Without a keyboard, typing on the iPad's screen just gets tiresome, and I'd argue is why they tend to end up being turned into dedicated Netflix machines instead. Adding the keyboard case transforms the experience entirely: you can do actual stuff on this thing.
For most of us, we need to type words into forms, emails, or content management systems—and doing this on a touchscreen would be abysmal. The keyboard case helps, more than I expected, make the iPad feel magic.
And, thanks to that USB-C port, I can plug in my mechanical keyboard to write a post—like this one—anytime I please, and it just works. Color me surprised, but it's a delightful change from the lightning-port hellscape of the past.
That's what made this generation of iPad Pro hardware appealing: carrying a Apple USB-C dongle around meant you could plug one into a TV to watch a movie, or use a keyboard whenever you want to—and it feels incredibly capable as a result.
The disappointing bits
The hardware is beautiful, and I keep finding myself wishing I could do basic coding work on the iPad.
I'm not asking for the ability to run a full LAMP stack—though I wouldn't say no—but something in the middle, like Visual Studio Code, connected to a remote development machine with all my dependencies in Azure, so I can fix a CSS bug or deploy a hotfix without hauling my laptop with me.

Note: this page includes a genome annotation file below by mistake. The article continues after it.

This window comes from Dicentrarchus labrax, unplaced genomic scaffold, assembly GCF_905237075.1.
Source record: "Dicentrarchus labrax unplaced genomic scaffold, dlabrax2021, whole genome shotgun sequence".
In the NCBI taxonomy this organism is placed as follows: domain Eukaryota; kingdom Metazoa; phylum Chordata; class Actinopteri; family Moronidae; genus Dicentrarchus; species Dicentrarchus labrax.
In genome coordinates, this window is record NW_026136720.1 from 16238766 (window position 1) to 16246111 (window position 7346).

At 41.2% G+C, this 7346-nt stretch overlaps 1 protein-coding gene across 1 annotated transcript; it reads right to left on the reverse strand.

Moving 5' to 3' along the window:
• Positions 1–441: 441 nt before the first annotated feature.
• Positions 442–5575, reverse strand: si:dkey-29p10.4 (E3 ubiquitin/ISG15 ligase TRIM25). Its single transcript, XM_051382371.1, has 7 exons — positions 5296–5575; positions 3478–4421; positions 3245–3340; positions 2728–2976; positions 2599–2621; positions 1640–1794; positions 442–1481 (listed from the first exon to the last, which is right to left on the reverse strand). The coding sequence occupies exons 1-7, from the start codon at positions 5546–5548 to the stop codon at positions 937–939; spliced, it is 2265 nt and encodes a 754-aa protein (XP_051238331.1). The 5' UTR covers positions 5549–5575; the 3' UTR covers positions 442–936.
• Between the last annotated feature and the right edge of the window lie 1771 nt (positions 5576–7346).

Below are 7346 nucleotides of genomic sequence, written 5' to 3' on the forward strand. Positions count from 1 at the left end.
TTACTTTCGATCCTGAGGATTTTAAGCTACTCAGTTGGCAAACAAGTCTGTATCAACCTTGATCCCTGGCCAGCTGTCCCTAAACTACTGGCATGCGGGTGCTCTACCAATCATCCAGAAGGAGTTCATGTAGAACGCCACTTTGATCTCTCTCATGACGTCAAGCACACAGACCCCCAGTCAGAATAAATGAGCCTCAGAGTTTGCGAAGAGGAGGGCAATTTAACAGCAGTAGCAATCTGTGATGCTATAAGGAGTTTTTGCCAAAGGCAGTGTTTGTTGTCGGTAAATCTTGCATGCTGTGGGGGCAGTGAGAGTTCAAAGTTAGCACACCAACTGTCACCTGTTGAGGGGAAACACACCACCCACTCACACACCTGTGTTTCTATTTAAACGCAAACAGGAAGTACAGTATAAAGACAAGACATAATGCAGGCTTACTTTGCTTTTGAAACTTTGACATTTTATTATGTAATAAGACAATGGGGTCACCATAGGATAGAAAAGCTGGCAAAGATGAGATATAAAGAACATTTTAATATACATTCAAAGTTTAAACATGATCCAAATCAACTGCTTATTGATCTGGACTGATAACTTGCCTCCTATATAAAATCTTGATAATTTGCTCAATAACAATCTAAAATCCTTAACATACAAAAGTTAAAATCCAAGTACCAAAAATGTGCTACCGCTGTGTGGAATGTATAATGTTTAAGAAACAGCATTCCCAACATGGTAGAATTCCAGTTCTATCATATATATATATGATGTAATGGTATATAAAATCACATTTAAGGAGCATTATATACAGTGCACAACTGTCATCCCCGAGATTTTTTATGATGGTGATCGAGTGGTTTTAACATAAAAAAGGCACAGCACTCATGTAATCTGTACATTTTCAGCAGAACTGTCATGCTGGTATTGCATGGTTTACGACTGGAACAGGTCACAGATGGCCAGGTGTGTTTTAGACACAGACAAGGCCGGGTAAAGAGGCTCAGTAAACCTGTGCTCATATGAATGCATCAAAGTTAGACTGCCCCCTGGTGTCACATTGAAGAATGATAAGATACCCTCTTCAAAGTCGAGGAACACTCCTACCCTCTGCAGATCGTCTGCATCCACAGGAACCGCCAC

That doesn't seem that infeasible, but I'm baffled by the lack of support for it. There are a few horrible, hacky ways to do this kicking around, but nothing as elegant as I've seen with Visual Studio Code's existing 'remote' development tools—it's just that we can't use them on iOS.
I'm hopeful this will change with time, but until then, I won't be trying to move this part of my workflow over. If Visual Studio Code were to build an iOS-based editor with the ability to use its remote tools, I'd just start using a containerized workspace in Amazon Web Services full-time.
I'm already doing this on Windows anyway to keep things portable, so connecting to a remote environment on the the iPad seems like such an obvious easy win. Especially given it would pair perfectly with long battery life and always-on 4G for this exact use case:
There are a few other niggles that still bum me out, like just how poorly the Apple Pencil is supported for any sort of writing task—even OneNote, which is famous for transcribing handwriting, doesn't support it on iPad.